Saturday, June 17, 2006

Klouček's Ribs!

I was going to write up something about the Czechs as a nation, but I'll save that 'til tomorrow; doing such a post after the plucky Czech underdogs were whitewashed by the Ghanaian powerhouse would look vaguely stupid, like cheering for the Whalers during the Stanley Cup.

Instead -- a recipe. I got down all cook-style the other day, and the result was pretty awesome ribs. Lacking any sort of good name for it, and unable to think of anything good and topical (do any Hurricanes or Oilers players have significant rib injuries?), I've named them after official PPA player Tomáš Klouček, the ribs being one of the few body parts he's yet to injure. I realize all of this is an unofficial endorsement, so if it cuts into his marketing possibilities vis-a-vis Nike and Gatorade, let me know, lawyers.

Anyway, here's what you need:

* rack of ribs
* healthy dose Tabil (explanation to follow)
* half an onion, chopped
* handful sliced jalapenos
* paprika
* two bottles beer (something you aren't going to drink - I used Heineken)
* oven and roasting pan if you live in the city, grill if you aren't street like me

First off, make up the Tabil. It's a Tunisian meat rub. Here's the most commonly accepted way on how to do that.

Rub the tabil vigorously into the meat. Don't skimp. Wear disposable rubber gloves, so that you aren't carrying raw-meat-germs when you go out and do whatever else you do, whether it be helping old ladies across the street or selling heroin to kids.

Actually, before that, you should have trimmed the meat. In fact, next time I cook ribs, I'd appreciate you reminding me about the trimming part, ok? Seriously, where were you?

If you live with me (and frankly, I'd appreciate a bit of help with the mortgage, if you do), preheat the oven to 350 degrees at this point. No idea what that is in metric, 1480 kilojoules or whatever, sorry Canadians. Throw the meat into a roasting pan; lovingly surround it with chopped onion, jalapeno slices, and a teaspoon paprika. Douse it with a bottle of crap beer. Cover and stick into the oven.

Spend the next 30 minutes playing Eastside Hockey Manager, instead of writing that novel, you sad piece of work.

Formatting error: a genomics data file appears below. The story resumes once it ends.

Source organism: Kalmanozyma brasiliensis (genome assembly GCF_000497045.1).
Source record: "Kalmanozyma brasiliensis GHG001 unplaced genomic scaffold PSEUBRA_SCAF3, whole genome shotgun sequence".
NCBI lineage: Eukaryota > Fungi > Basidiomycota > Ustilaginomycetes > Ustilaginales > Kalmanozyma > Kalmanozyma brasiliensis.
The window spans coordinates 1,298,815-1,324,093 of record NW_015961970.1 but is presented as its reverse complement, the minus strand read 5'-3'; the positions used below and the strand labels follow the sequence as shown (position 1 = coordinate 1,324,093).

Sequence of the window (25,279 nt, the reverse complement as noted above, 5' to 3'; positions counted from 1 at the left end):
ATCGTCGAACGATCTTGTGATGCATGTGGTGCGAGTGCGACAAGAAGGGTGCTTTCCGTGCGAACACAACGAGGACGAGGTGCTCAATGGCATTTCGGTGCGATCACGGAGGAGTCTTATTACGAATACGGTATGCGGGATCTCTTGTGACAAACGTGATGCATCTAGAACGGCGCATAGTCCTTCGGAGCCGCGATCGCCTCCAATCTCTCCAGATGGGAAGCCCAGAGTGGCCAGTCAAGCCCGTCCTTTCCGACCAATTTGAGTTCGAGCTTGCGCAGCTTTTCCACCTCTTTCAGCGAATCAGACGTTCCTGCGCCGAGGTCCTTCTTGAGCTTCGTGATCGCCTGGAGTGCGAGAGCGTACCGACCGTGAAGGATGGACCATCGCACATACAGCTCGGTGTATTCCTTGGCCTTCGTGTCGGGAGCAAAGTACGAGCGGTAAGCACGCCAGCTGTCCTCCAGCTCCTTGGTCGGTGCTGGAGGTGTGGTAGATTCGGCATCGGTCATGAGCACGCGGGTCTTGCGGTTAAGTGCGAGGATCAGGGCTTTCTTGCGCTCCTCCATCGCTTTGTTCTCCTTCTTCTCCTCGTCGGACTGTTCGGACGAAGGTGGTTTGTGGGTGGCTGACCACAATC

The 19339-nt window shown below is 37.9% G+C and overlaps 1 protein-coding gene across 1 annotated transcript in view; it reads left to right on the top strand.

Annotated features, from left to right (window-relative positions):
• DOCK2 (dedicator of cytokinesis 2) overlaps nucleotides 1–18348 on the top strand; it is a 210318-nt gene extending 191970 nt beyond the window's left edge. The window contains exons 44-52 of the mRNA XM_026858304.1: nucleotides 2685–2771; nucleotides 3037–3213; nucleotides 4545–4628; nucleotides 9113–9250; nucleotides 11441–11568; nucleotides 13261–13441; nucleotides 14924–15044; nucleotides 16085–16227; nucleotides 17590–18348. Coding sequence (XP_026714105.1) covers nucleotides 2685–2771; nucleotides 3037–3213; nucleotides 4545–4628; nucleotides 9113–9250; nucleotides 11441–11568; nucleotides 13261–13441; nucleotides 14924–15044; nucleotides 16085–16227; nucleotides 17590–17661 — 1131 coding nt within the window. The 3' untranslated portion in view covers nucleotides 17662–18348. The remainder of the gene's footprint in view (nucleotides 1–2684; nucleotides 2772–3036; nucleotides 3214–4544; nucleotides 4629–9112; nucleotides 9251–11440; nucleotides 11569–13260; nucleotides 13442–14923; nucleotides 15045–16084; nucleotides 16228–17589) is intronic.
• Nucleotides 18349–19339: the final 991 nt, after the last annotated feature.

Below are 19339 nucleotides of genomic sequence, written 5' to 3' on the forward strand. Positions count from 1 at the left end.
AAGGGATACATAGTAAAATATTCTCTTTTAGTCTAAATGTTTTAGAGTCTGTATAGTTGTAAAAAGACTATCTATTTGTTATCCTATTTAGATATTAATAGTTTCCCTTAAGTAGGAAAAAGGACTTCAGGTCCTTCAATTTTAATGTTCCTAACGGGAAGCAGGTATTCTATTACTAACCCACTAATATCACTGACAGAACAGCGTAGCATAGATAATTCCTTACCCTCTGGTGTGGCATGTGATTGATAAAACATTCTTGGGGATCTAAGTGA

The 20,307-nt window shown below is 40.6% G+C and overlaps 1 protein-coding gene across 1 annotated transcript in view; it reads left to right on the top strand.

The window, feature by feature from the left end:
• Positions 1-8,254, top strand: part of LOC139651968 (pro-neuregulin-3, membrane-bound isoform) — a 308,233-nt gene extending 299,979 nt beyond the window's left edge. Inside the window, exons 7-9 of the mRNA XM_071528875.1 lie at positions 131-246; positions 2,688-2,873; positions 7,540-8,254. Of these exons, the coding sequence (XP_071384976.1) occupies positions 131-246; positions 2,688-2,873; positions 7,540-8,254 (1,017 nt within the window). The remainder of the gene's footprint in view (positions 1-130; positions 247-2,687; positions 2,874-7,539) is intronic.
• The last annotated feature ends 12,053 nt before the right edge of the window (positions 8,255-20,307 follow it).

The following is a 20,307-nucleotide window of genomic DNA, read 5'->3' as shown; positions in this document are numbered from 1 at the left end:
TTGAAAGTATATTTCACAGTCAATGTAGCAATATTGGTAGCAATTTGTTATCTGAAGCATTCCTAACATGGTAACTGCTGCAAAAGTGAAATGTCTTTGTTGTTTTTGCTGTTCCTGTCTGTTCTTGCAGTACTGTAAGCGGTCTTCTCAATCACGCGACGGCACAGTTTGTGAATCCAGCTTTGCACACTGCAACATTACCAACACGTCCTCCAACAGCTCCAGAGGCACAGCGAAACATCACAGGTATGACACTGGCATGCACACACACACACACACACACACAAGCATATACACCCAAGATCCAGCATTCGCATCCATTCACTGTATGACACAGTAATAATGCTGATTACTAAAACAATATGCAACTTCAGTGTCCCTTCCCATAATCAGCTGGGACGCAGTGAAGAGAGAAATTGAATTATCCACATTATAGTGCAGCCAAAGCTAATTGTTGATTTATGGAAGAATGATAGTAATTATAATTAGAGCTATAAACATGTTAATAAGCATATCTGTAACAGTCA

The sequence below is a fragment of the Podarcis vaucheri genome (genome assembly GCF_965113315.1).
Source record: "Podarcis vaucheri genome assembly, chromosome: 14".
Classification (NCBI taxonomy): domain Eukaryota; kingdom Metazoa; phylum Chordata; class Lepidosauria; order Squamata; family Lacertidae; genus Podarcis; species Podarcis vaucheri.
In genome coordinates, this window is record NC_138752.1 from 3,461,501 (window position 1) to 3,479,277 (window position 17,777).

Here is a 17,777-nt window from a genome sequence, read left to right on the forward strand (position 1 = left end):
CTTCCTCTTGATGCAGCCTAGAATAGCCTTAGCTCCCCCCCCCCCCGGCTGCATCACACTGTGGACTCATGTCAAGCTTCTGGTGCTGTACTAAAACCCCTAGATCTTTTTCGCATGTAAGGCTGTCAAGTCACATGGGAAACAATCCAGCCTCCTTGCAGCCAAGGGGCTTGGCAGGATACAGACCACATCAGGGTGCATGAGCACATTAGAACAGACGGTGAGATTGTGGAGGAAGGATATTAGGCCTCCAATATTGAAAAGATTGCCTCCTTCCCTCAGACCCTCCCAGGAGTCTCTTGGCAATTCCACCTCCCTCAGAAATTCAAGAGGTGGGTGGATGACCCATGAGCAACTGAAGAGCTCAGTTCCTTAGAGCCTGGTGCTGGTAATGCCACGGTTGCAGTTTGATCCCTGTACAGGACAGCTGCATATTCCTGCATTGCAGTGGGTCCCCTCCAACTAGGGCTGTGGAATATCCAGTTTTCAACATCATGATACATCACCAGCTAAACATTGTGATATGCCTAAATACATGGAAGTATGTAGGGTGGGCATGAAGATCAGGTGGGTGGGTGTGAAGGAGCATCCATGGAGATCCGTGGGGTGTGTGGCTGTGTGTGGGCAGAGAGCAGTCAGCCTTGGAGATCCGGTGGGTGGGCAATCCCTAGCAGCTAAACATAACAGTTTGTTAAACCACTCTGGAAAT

Flip the ribs. Another 30 minutes of EHM. Why doesn't Sparta's stifling defense hold up against Slavia, dammit? Is Jaroslav Bednář seriously that good? Tomáš Klouček could tell us, but he's not actually here.

Flip the ribs again, douse with another bottle of beer. Wait 20 minutes this time, then uncover the ribs for the last 10 minutes.

Eat as is, or douse with a good spicy barbecue sauce. I use Dusty's, which isn't terribly helpful to those of you outside Atlanta, but it's less thick and doesn't adhere as much. Doesn't drown the meat.

Open good beer, drink it. Eat ribs. Enjoy! If Klouček ate these ribs, he wouldn't have languished away in Chicago this season, and the Thrashers would have won the Stanley Cup a few days ago.

7 comments:

alanah said...

Canadians might be metric, but we mix it up a lot, and use Fahrenheit temperatures for cooking - so, no problem there. (Your British readers, however, are very confused right now...)

Now, about substitutions: if I don't drink beer (terrible stuff - never touch it) what can I use as a substitute?

Brushback said...

doing such a post after the plucky Czech underdogs were whitewashed by the Ghanaian powerhouse would look vaguely stupid, like cheering for the Whalers during the Stanley Cup.

Ha ha!

I'm preparing to grill some Italian sausage and peppers right now, myself.

And, drinking some Belgian white beer (Hoegaarden) that I've never tried before, but I don't particularly like.

gsdgsd13 said...

Alanah - No idea what you'd use as a substitute. Probably a glass of water or orange juice each time I call for a beer.

Brushback - I went through a period of drinking lots of Hoegaarden a few years back (it was a difficult time etc). I remember a slice of lemon giving it a little zest. Geez, I probably shouldn't admit that ... I'll have to put on some hockey fight videos now to get back to my normal sense of "self."

Anonymous said...

Alanah, don't know if you like hard cider better than beer, but I think that would make a good substitute. And apples w/pork is a tried and true combination...

L.P.

alanah said...

Thanks, L.P. Cider is a brilliant idea. I was sort of kidding about the beer - I'm a lush (*sometimes). But apple cider sounds better anyway.

And hell, there's no way it could be worse than that "orange juice" plan... Geez. :-)

Brushback said...

I went through a period of drinking lots of Hoegaarden a few years back. I remember a slice of lemon giving it a little zest.

Corona is another beer that people are always putting limes/lemons into. I'm thinking that, if a beer needs something in it to make it taste better, it's probably not worth drinking anyway.

Which reminds me of my younger days, watching my dad and his friends shaking salt into each fresh glass of beer (something about the salt building up the head, or whatever). Another random and inexplicable tradition that seems to have passed by the wayside.

gsdgsd13 said...

I remember the salt in the beer tradition from, I believe, Donald Westlake novels. I've never given it a try.

The one thing I do like adding to a beer: pepperonicinis. They can make just about any beer better, unless it's one of those $12-a-bottle Belgian brews.